Koptaş was speaking shortly before a juvenile court sentenced Ogün Samast to 22 years and 10 months in prison for pre-meditated murder. Samast, a native of the Black Sea city of Trabzon, was barely 17 years old when he shot Dink.  Two others suspected of involvement in the murder plot, Yasin Hayal and Erhan Tuncel are being tried in adult criminal court.

The day after the July 25 sentence was handed down, a lawyer for the Dink family echoed Koptaş’s frustration with the investigation’s failure to arrest the masterminds. “Hrant Dink was watched very closely by the state and he was killed by persons who again were very closely watched by the state,” Fethiye Çetin told a press conference in Istanbul. “Everything is pointing to state institutions. It is blatantly obvious,” she added.

The advocacy group Friends of Hrant Dink calls the answers it has received from the government about the lack of progress in the murder inquiry “not serious.” Turkish President Abdullah Gül has, however, ordered the State Supervisory Council to investigate the killing.

“Yes, there is a presidential committee looking into this,” Koptaş acknowledges. “But we are not hopeful… Four and half years later and we saw nothing. There is no progress. And even we have a decision of the European Court of Human Rights punishing Turkey about that but nothing changed.”

Dink’s colleagues accuse the authorities, particularly in Istanbul, of failing to heed warnings from intelligence services of a credible threat to Dink’s life. They also point to numerous shortcomings in the investigation. Last month, however, a Trabzon court convicted six of eight officials accused of negligence over the prevention of the murder and sentenced Trabzon army commander Col. Ali Öz and army intelligence unit director Capt. Metin Yıldız to six months in prison. They are appealing the conviction.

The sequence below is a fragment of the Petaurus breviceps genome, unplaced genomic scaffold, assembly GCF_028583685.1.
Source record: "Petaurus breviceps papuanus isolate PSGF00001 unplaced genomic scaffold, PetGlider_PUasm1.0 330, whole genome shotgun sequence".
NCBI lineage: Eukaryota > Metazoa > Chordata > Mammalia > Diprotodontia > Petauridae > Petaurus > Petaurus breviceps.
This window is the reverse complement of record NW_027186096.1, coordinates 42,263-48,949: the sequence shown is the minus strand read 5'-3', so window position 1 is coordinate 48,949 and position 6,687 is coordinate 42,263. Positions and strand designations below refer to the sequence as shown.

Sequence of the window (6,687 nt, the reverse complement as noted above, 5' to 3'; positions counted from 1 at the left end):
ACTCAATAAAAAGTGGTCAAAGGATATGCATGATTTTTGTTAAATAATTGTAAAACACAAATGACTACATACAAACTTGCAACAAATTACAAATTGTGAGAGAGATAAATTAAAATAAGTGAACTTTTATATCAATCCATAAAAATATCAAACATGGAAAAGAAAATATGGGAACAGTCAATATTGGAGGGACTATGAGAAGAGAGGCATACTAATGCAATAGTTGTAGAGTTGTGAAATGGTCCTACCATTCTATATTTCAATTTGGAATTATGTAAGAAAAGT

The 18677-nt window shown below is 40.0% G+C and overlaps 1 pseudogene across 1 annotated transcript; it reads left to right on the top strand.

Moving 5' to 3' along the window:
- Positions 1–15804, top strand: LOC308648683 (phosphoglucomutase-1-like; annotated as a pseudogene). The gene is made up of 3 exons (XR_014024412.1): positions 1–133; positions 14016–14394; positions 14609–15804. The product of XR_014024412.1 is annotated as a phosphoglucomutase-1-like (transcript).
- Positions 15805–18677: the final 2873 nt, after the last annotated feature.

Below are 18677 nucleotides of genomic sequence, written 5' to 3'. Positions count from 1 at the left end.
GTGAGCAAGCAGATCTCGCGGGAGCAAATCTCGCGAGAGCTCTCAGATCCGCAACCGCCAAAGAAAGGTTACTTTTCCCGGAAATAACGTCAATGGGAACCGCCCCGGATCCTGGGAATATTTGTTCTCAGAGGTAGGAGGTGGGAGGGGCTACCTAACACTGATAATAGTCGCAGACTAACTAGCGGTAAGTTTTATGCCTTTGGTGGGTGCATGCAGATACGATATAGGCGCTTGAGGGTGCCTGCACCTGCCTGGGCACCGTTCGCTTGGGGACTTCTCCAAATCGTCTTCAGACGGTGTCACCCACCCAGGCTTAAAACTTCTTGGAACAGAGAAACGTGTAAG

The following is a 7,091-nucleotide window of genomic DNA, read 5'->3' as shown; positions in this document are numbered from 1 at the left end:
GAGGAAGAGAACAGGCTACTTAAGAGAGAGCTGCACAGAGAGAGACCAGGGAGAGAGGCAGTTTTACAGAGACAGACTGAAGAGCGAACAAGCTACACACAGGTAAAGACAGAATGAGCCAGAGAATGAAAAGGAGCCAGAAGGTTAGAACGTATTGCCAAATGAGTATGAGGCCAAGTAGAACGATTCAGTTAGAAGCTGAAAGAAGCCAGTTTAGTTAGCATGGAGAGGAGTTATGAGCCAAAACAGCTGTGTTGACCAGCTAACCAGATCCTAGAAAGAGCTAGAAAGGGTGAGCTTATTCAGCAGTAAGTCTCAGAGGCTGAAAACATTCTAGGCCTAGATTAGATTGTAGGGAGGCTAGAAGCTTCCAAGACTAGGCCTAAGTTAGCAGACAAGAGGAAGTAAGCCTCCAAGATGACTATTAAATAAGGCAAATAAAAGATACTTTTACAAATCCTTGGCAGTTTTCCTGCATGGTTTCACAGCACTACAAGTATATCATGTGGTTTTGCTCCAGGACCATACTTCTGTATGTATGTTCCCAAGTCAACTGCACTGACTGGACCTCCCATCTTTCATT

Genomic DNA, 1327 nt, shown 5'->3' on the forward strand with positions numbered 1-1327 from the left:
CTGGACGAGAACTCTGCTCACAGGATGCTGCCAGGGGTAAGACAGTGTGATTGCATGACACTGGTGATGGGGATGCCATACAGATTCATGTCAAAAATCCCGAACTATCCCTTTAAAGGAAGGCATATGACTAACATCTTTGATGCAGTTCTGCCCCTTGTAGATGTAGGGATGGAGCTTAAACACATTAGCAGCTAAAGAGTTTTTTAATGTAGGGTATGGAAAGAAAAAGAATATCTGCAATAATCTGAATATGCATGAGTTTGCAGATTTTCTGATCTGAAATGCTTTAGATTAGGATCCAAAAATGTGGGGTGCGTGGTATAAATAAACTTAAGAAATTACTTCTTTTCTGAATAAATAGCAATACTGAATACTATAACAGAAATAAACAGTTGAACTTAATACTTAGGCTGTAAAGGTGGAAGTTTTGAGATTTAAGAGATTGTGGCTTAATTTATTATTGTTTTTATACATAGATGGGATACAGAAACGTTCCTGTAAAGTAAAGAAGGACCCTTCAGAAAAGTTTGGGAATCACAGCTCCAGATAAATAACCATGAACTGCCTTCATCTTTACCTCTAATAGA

Asked why the murder probe was not making more progress, Koptaş gave two reasons. First he believed investigators were now primarily interested in the Ergenekon coup plot itself rather than the Dink assassination that preceded it. Second, he claimed that some senior police officials who might be implicated in the Dink case were helping with the Ergenekon inquiry and so were not being pursued.

Koptaş said Agos, which has a circulation of 5,000, is pressing on with Dink’s work and serving Istanbul’s 60,000 Armenians. He says prosecutors have left the paper in peace since the murder and it now prints the controversial term “genocide” to describe the Armenian killings–something that would have definitely resulted in a prosecution previously. Dink used to receive about five threatening or hateful emails a day. Now the paper gets about five a year, he said.

Despite the paper’s success the lack of justice hangs over it like a cloud. Koptaş fears that the case could fade from public consciousness, eclipsed by Ergenekon.

“The assassination is like fading away because it’s not important,” he said. “The important thing is Ergenekon, the important thing is the political struggle…the case is not touching the mind or heart because the victim is Armenian. It is a pity for all of us for Turks and Armenians.”